Home / Storyforce / Story Force VI / Speaking Up

Speaking Up

Catherine Ulrich, United States Marine Corps

It’s early February, I am in the third trimester of my pregnancy with my second child, and I am a lance corporal in the United States Marine Corps. I work in a small shop of three other Marines and a building that only has one other female; her name is Sergeant Ruttman. The regiment’s commanding officer and sergeant major, along with a lot of other high-ranking officers and enlisted Marines also work in this building the size of a shoe box. It’s a very intimidating building to work in for a lance corporal’s first time in the fleet. I was still getting used to how things worked and I was under a lot of pressure to get everything that I did perfect. I feel as if ammo cans were being piled on my shoulders, sinking me further and further into this quick sand from which I can’t escape. This quick sand is a secret that has been devouring me for months. I haven’t told a soul because I don’t know what they would think of me. It’s hard coming to work every day where someone has complete control over you, and you feel as if there is nothing you can do about it. Sergeant Stephens stands over me reminding me of how a drill instructor would tower over a recruit and say, “If you need help, Lance Corporal, then you need to Speak The Fuck Up!”

My shop consists of two corporals, myself, and Sergeant Stephens. My Corporals didn’t like Sergeant Stephens; they think he’s a dumbass, he doesn’t deserve the rank, and they don’t listen to him. They are just jealous because Sergeant Stephens was their lance corporal and they are still stuck at the rank of corporal while he moved up in ranks meritoriously. My Corporals were sergeants at one point, but they both were demoted because one was fat and the other had discipline issues. I like my Corporals, they try to teach me about the “real” Marine Corps and how the unit works and all of what to do and what not to do. They talk to me like I’m human, and I respect that they are higher rank, and if they ask me to do something I will do it. Sergeant Stephens finds this disrespectful, and doesn’t like that I’m so “chummy” with my NCOs.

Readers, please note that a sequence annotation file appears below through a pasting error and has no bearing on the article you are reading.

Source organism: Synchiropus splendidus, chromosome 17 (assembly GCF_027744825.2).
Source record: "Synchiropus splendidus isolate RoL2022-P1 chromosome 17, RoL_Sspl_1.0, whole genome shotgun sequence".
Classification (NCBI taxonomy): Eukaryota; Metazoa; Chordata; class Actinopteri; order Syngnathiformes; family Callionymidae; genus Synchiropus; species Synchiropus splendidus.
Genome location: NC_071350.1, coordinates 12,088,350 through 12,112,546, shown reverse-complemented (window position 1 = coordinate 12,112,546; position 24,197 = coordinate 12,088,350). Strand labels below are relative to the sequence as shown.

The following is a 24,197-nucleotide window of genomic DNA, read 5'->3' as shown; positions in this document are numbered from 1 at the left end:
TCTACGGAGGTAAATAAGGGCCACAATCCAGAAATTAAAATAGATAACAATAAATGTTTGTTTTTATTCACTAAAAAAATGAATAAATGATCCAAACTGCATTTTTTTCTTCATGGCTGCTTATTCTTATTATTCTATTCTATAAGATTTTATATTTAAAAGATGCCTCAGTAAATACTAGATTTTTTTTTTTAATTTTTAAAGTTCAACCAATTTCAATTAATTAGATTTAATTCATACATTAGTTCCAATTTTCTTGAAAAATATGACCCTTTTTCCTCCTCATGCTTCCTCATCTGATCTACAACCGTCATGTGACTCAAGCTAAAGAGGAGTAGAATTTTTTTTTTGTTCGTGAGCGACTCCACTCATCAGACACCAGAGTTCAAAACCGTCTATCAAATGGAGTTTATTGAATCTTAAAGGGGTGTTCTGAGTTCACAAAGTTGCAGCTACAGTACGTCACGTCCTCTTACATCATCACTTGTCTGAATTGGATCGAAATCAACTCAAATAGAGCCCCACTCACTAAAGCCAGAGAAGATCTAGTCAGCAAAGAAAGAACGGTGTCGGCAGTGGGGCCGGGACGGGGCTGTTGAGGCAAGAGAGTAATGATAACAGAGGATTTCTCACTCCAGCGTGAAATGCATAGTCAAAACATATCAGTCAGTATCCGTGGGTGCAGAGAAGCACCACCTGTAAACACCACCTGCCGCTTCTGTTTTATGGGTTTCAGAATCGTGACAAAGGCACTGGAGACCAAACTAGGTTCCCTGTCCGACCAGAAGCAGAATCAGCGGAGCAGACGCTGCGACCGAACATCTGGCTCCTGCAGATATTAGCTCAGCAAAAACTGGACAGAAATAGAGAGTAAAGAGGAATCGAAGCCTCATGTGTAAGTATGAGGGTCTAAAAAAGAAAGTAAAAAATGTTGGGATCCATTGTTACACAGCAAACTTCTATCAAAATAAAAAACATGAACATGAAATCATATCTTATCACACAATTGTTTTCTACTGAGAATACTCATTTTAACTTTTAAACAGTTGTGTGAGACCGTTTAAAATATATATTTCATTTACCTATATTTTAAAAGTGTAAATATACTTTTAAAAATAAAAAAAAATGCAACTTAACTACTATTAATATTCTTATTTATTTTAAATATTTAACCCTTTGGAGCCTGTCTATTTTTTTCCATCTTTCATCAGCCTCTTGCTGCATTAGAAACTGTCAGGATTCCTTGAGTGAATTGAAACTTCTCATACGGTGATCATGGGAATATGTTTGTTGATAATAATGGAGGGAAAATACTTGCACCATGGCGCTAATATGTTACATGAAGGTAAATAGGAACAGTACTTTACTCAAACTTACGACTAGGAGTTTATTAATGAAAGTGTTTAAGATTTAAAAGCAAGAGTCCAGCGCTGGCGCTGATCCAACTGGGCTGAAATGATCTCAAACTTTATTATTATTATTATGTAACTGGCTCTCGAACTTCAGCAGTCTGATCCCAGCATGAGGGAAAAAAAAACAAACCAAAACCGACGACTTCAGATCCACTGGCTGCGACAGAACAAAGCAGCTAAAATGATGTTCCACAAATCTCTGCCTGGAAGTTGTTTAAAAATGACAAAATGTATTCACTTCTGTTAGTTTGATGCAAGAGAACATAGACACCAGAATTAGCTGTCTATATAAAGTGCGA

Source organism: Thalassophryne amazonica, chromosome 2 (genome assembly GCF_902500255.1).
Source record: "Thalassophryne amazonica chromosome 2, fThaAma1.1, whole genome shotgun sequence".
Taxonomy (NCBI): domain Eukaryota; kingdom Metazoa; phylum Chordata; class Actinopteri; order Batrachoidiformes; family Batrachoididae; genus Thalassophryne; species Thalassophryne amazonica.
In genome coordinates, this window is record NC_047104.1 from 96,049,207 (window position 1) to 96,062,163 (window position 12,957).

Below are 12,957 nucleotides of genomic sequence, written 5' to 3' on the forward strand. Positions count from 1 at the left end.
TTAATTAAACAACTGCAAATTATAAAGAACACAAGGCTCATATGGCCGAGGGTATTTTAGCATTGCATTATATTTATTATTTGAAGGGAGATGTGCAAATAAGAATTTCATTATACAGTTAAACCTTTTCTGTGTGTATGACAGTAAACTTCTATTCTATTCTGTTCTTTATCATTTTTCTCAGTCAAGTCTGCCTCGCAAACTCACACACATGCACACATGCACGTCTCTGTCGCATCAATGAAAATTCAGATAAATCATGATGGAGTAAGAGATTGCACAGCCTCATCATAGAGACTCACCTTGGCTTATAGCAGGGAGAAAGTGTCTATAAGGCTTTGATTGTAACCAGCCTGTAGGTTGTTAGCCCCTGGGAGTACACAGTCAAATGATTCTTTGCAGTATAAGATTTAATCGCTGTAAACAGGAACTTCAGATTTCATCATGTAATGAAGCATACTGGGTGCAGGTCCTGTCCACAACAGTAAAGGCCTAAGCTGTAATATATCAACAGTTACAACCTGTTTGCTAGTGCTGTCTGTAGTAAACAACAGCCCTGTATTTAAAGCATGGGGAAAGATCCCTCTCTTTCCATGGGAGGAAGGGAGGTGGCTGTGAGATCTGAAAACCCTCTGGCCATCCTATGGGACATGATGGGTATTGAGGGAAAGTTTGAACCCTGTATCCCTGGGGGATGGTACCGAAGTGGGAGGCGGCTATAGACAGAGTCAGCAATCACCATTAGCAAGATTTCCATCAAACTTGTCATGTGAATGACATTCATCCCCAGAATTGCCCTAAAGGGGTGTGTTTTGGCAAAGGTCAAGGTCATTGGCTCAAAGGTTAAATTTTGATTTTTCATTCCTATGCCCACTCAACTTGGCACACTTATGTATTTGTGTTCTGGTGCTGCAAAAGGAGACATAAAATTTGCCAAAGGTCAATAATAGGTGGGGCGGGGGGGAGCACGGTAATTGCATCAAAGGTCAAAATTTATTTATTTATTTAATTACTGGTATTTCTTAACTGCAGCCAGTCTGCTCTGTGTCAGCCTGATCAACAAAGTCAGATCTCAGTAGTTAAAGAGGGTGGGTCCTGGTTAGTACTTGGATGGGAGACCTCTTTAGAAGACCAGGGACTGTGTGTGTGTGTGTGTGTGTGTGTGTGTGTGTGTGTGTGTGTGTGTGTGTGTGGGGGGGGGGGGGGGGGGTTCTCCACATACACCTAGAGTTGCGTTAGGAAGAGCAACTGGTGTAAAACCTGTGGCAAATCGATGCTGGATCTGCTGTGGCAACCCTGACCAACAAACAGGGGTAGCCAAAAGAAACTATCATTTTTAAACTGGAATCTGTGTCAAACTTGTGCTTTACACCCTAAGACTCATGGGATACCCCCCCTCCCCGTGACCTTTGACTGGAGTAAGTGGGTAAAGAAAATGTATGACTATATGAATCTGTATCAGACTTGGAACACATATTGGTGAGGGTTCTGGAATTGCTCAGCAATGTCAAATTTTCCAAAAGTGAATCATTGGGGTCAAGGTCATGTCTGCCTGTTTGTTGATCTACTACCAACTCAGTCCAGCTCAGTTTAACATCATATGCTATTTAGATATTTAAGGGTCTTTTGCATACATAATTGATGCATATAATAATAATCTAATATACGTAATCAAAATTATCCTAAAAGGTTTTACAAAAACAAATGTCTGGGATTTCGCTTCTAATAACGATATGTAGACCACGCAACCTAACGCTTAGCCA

Every morning Sergeant Stephens stomps into the shop after PT, drops into his chair, slams his gallon jug of water down on the desk, and lets out some sort of growl mixed with a sigh. He’s tall with a semi built body structure, black medium fade haircut, and black bushy eyebrows to match, the look on his face says, “I cave man, eat meat, punch baby.”

“Good morning Sergeant,” I say quickly before he has a chance to chew me out for not giving him the proper greeting of the day. That has happened too many times to count. Sergeant Stephens’s temper was something he had problems controlling sometimes. He would throw these elaborate temper tantrums if something or someone farted in his direction. If he felt he was beginning to lose control of things in the shop, he would tighten the invisible noose he has around my neck. He uses me as his prop to show the corporals that he is a good sergeant because, look what he can make the lance corporal do, she obeys me. When he tells me to do something he makes me say, “Aye Sergeant” which is something normally only used while disciplining or in ceremonies. He is the only one that I have encountered so far outside of boot camp and MCT that is that strict.

As I work, Sergeant Stephens checks on me frequently. He stands behind me while I type like a judgmental angry mountain. When I make a mistake, his arm comes flying over my shoulder falling to the computer screen like a tree falling in the forest and he screams, “MISTAKE!” before I realize that I have made a mistake. It doesn’t matter how many times he does this because every time it makes me jump; and then my baby kicks me in the ribs, adding to my misery. He has a way of getting under my skin and into my mind. His presence gives me chills and makes my blood boil all at the same time.

It was time for his before chow check-in and he stomps into the vault. His shadow looms on the wall in front of me making him look twice the size he is and he says, “What’s taking so long for you to complete this project?” I take a deep breath in and say to him, “the program that I have to use is slow and I have to put things in a certain order or it will crash and delete what I had been working on all day.” He dropped to the chair next to me and says, “Show me.” I grab the next form I’m working on and put the information in to the computer, and of course that would be the time that the program decides to work properly. Sergeant Stephens stands up over me and says, “If you need help Lance Corporal, then you need to speak the fuck up!” With that, he turns to walk out of the vault. I take a deep breath in to hold in the tears and anger. Then he says, “Go to chow.”